At a recent local consortium gathering, a librarian lamented that students would wait for 20 minutes for a cup of Starbucks, but wouldn’t want to spend that much time searching library databases. Another librarian commented it might be because searching was not as rewarding or gratifying as getting a cup of coffee. You waited for 20 minutes and you got your coffee. You searched for 20 minutes, you got frustration! There are so many databases to search and so many tricks to learn!
Yes, “so many databases” is a mixed blessing. There is an instinctive demand for metasearch tools, which search multiple databases simultaneously through one interface. The term, metasearch is also sometimes referred to as cross search, federated search or broadcast search etc. Popular commercial metasearch engines include Ex Libris’s MetaLib, Serials Solution’s 360 Search, WebFeat, etc. Google Scholar is probably the most convenient free metasearch engine that searches both the open and deep web (such as licensed databases). To learn how to search JSRCC library collections through Google Scholar, please check http://teach.jsr.vccs.edu/library/googlelib.doc.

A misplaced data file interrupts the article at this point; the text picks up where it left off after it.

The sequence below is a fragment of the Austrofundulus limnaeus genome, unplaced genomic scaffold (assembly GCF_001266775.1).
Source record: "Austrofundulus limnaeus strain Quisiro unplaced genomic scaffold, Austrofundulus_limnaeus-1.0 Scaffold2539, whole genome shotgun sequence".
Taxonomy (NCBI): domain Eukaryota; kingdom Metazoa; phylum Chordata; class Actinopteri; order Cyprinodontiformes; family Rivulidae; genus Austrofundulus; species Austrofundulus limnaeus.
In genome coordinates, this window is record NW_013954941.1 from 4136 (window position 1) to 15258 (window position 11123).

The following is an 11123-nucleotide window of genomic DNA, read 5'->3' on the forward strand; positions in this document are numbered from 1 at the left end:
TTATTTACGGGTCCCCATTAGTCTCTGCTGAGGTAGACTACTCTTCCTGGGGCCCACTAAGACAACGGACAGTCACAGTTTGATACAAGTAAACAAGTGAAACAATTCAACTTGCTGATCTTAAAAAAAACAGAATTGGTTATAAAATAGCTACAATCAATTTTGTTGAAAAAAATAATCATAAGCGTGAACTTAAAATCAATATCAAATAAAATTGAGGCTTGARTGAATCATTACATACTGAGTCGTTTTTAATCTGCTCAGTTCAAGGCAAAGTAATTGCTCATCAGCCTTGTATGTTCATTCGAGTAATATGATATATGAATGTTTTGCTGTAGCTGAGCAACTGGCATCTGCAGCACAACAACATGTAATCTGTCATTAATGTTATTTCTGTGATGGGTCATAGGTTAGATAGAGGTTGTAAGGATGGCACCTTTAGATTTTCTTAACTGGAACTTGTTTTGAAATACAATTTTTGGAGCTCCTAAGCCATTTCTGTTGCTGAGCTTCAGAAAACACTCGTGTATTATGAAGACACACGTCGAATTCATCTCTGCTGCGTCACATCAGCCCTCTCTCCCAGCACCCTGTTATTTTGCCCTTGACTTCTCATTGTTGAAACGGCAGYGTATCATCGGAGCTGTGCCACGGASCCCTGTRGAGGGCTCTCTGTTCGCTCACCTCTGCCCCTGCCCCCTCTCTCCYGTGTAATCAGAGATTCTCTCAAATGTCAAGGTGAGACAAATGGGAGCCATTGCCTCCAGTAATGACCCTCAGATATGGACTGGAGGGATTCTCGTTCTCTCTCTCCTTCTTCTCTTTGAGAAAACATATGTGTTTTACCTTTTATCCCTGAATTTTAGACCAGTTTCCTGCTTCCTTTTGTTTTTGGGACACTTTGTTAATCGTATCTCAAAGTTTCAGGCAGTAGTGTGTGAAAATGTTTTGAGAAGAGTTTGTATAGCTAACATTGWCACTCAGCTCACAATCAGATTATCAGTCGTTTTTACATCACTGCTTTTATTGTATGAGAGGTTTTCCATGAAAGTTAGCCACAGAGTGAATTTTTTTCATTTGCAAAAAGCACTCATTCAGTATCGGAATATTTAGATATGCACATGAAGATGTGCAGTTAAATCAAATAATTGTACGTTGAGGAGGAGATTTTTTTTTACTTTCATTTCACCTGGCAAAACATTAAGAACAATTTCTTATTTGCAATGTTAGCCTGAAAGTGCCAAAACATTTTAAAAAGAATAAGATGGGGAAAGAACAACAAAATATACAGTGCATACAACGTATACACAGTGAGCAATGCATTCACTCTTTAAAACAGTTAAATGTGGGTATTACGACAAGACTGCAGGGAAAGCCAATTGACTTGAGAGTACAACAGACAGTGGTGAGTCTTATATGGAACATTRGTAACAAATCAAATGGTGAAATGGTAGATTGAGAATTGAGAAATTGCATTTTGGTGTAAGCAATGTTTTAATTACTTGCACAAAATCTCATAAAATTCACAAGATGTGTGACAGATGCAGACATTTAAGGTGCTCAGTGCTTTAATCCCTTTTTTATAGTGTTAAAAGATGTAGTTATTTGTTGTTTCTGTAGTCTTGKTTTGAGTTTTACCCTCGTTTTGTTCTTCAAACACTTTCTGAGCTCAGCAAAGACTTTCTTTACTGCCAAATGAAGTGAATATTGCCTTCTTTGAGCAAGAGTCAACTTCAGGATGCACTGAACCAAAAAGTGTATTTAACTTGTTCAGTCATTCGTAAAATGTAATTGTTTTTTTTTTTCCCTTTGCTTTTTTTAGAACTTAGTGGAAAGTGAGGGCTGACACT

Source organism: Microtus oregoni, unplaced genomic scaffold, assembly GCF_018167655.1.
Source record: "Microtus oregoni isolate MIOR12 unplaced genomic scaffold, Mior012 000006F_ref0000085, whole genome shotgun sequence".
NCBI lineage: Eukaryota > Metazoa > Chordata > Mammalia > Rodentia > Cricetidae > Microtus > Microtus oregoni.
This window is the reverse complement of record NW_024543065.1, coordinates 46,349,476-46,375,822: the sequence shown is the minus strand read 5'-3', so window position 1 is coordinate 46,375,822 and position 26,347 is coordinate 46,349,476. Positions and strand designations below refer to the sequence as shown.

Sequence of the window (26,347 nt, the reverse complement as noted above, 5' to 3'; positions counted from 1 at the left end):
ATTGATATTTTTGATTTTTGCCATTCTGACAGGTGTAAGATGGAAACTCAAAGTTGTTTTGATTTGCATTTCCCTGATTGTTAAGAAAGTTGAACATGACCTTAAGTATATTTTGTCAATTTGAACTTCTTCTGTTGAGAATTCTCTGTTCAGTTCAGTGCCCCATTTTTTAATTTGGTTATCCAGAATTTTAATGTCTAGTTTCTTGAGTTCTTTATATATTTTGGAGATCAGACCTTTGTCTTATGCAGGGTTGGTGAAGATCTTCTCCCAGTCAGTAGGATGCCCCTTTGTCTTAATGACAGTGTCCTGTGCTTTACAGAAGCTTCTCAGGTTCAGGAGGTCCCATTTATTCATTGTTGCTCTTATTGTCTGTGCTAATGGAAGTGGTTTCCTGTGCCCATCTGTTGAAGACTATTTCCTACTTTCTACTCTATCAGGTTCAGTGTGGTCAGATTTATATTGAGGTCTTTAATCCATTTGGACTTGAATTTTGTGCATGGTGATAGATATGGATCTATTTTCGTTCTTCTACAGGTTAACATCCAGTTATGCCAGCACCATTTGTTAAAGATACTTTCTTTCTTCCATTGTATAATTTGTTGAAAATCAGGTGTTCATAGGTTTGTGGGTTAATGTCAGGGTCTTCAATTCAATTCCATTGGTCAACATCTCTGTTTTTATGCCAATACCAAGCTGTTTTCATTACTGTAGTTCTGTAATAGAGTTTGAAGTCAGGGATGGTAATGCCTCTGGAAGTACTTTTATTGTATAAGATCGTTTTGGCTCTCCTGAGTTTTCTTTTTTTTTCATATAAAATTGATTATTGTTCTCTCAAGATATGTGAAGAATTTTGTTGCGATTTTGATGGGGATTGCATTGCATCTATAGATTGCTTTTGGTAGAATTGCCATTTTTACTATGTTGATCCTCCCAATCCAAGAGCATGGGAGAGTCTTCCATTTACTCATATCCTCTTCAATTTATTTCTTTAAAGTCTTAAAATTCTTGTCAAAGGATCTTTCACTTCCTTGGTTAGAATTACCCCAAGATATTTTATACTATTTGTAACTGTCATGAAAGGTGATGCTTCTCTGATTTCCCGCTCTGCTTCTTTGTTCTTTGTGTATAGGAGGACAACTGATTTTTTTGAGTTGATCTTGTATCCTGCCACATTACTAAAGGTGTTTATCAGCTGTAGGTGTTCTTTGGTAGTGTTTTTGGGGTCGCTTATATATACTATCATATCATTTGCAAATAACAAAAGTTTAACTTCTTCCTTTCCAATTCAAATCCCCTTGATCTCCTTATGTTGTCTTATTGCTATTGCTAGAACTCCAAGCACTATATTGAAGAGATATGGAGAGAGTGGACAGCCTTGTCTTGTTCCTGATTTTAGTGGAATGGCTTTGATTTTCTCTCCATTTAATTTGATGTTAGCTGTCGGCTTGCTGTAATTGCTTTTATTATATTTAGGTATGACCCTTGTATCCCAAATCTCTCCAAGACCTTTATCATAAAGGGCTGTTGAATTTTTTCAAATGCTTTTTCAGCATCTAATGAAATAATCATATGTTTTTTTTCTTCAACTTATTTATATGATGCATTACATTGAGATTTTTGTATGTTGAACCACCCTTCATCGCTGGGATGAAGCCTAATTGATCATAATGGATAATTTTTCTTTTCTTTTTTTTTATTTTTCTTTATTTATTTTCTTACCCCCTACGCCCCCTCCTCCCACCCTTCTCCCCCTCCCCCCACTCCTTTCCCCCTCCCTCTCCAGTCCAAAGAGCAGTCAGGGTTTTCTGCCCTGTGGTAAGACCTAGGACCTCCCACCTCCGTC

Our users can also conduct metasearches through MetaLib which groups databases by disciplines. To access MetaLib, go to the Library Catalog (VCCSLinc) at http://vccslinc.vccs.edu/F/?func=find-b-0&local_base=jsrcc. Click on Databases once you get in. You will be required to provide your MyJSRCC login.
However, metasearching is not the almighty solution to the stress caused by ‘so many databases.” First of all, it’s not hard to understand that a metasearch is not going to be as powerful and sophisticated as a native search on each individual database. An even more serious problem is that it’s not exhaustive – you will yield much more results with native searches. This is particularly true of Google Scholar. Therefore, a metasearch will not replace a native search for its thoroughness. However, a metasearch is definitely a convenient first stop.